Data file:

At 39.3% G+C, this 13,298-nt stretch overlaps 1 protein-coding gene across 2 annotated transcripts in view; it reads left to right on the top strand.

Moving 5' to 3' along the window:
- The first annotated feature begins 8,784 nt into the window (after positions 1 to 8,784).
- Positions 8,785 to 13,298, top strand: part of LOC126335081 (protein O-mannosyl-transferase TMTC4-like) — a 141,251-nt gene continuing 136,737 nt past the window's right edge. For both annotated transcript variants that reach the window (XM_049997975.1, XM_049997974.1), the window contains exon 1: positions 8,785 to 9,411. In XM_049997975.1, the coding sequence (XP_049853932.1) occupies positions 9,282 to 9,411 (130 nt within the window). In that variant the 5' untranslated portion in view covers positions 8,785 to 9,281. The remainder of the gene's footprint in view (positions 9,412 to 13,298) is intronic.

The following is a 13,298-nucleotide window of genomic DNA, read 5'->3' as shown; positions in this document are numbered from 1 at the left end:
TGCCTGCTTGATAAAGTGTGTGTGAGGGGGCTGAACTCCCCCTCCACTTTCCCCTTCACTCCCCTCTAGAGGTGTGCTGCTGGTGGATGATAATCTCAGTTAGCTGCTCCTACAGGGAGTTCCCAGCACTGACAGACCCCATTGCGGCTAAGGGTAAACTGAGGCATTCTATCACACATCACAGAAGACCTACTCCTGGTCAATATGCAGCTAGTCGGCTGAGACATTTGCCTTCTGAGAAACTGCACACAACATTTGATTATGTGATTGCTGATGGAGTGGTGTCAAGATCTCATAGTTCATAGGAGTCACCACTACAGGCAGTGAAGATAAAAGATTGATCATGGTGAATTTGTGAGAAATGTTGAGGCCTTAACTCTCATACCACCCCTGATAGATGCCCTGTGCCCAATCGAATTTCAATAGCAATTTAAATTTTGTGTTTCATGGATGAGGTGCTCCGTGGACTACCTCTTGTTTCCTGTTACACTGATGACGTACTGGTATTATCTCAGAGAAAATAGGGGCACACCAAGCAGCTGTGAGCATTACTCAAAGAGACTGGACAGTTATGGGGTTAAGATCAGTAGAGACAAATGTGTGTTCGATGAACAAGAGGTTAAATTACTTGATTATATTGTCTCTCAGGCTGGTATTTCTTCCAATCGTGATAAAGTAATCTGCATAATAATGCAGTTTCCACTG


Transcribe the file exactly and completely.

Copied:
At 39.3% G+C, this 13,298-nt stretch overlaps 1 protein-coding gene across 2 annotated transcripts in view; it reads left to right on the top strand.

Moving 5' to 3' along the window:
- The first annotated feature begins 8,784 nt into the window (after positions 1 to 8,784).
- Positions 8,785 to 13,298, top strand: part of LOC126335081 (protein O-mannosyl-transferase TMTC4-like) — a 141,251-nt gene continuing 136,737 nt past the window's right edge. For both annotated transcript variants that reach the window (XM_049997975.1, XM_049997974.1), the window contains exon 1: positions 8,785 to 9,411. In XM_049997975.1, the coding sequence (XP_049853932.1) occupies positions 9,282 to 9,411 (130 nt within the window). In that variant the 5' untranslated portion in view covers positions 8,785 to 9,281. The remainder of the gene's footprint in view (positions 9,412 to 13,298) is intronic.

The following is a 13,298-nucleotide window of genomic DNA, read 5'->3' as shown; positions in this document are numbered from 1 at the left end:
TGCCTGCTTGATAAAGTGTGTGTGAGGGGGCTGAACTCCCCCTCCACTTTCCCCTTCACTCCCCTCTAGAGGTGTGCTGCTGGTGGATGATAATCTCAGTTAGCTGCTCCTACAGGGAGTTCCCAGCACTGACAGACCCCATTGCGGCTAAGGGTAAACTGAGGCATTCTATCACACATCACAGAAGACCTACTCCTGGTCAATATGCAGCTAGTCGGCTGAGACATTTGCCTTCTGAGAAACTGCACACAACATTTGATTATGTGATTGCTGATGGAGTGGTGTCAAGATCTCATAGTTCATAGGAGTCACCACTACAGGCAGTGAAGATAAAAGATTGATCATGGTGAATTTGTGAGAAATGTTGAGGCCTTAACTCTCATACCACCCCTGATAGATGCCCTGTGCCCAATCGAATTTCAATAGCAATTTAAATTTTGTGTTTCATGGATGAGGTGCTCCGTGGACTACCTCTTGTTTCCTGTTACACTGATGACGTACTGGTATTATCTCAGAGAAAATAGGGGCACACCAAGCAGCTGTGAGCATTACTCAAAGAGACTGGACAGTTATGGGGTTAAGATCAGTAGAGACAAATGTGTGTTCGATGAACAAGAGGTTAAATTACTTGATTATATTGTCTCTCAGGCTGGTATTTCTTCCAATCGTGATAAAGTAATCTGCATAATAATGCAGTTTCCACTG